Paul R. LePage, the former two-term Republican governor of Maine, is planning to seek his old office again in 2022, announcing on Monday “I am in” despite having left the state for sunny Florida after his previous term ended and declaring himself done with politics.
Mr. LePage, 72, was succeeded as governor by a Democrat, Janet Mills, but the state’s term-limits law allows him to run for a third nonconsecutive term, which he has signaled his interest in for almost a year.
A Republican who shunned protocol and employed incendiary rhetoric before former President Donald J. Trump’s arrival on the political scene, Mr. LePage left office with a 40 percent approval rating.
He courted controversy from the very start of his administration. In 2011, he said he would skip events for Martin Luther King Jr. Day and told the N.A.A.C.P. to “kiss my butt.” That was just the first in a series of inflammatory remarks on race from Mr. LePage during his governorship.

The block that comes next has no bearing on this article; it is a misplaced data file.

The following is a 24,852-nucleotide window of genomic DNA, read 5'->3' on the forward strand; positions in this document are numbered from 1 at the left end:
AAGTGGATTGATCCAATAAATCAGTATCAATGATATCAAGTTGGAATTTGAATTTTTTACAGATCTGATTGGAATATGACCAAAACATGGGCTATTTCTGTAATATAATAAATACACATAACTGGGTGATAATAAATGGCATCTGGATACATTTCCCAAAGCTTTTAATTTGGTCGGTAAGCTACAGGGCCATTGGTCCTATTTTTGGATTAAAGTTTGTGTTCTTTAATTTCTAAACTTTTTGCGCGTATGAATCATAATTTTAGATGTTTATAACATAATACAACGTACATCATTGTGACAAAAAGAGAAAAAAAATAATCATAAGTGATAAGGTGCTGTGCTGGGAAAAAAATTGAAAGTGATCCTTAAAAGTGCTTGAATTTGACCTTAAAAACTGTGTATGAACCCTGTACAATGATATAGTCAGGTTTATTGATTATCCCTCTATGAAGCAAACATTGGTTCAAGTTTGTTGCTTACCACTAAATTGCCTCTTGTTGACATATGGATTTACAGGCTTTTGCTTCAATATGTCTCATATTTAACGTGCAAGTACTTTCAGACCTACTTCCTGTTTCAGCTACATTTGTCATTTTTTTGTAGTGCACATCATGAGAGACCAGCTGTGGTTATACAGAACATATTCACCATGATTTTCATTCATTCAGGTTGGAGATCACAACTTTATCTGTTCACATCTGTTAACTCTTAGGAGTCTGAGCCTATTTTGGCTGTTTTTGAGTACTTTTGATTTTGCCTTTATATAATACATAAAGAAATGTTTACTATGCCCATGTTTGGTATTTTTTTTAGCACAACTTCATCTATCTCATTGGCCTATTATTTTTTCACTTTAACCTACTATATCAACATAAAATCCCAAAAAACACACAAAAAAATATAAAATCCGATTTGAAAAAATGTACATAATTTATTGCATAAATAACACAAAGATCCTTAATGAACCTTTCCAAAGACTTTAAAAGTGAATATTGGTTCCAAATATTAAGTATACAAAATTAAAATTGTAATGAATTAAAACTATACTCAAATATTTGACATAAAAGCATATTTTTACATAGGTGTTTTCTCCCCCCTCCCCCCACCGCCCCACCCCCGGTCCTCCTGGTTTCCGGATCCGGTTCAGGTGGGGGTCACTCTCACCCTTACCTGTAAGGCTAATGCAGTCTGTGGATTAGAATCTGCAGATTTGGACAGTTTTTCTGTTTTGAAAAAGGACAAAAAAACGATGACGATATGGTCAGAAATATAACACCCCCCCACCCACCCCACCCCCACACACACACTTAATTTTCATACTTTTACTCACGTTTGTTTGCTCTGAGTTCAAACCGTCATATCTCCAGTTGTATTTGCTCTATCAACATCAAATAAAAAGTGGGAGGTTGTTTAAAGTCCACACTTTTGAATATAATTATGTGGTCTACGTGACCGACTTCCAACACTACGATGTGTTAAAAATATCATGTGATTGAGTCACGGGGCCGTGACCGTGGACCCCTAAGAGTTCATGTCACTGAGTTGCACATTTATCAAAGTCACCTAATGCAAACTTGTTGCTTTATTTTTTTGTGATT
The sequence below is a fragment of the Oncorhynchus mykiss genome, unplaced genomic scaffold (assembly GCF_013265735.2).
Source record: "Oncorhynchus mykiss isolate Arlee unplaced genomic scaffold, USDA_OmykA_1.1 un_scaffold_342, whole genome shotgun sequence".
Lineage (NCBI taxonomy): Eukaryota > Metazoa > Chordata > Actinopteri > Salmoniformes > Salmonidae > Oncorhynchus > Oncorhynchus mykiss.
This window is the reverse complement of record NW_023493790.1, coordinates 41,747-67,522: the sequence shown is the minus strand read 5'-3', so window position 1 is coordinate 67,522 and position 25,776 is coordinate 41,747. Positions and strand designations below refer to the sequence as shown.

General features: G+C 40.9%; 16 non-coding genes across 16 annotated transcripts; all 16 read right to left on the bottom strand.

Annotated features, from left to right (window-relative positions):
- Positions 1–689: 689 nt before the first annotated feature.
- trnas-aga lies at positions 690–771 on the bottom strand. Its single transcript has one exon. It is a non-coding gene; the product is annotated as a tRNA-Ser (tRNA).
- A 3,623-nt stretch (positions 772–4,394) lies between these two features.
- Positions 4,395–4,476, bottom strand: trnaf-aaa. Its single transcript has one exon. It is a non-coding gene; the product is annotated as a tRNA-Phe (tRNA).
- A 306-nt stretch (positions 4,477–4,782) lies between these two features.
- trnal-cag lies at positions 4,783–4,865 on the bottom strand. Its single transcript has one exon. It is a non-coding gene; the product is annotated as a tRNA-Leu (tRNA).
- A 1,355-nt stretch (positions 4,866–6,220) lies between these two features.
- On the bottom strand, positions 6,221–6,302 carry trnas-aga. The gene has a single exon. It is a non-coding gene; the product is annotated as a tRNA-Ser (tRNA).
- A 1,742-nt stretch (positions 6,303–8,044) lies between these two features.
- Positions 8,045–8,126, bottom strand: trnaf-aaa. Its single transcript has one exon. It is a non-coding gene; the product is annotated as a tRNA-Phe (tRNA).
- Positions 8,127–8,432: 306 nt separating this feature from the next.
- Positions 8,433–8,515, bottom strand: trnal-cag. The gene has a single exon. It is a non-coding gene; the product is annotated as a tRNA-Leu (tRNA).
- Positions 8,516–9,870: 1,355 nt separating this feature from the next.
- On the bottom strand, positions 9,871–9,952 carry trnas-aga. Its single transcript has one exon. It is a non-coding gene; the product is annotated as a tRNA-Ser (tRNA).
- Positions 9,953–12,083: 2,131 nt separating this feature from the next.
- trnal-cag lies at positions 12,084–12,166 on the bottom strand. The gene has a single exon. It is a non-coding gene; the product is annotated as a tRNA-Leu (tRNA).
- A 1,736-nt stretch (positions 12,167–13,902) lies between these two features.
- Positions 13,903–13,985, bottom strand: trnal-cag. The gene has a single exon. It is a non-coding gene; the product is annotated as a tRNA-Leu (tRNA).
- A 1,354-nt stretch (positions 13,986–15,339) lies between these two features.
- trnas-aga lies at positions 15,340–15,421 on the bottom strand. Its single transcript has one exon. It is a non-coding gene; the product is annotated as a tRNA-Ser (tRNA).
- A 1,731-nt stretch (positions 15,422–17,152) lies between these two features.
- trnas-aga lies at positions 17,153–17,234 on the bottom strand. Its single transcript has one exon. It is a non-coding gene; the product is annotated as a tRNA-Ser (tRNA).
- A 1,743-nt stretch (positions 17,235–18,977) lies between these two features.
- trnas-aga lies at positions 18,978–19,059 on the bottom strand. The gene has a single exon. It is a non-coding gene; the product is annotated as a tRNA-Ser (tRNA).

With his challenge to Ms. Mills, the 2022 race would be the rare contest pitting two governors — one former and one current — against one another.
“We must work toward building a better future based on individual liberty, fiscal responsibility, and an economy which empowers everyone including our rural communities,” Mr. LePage said in a Facebook posting.
Maine has been a battleground state in national races, with Senator Susan Collins, a Republican, brushing off an expensive challenge in 2020 and both the Trump campaign and that of President Biden competing aggressively for one electoral vote in the state.
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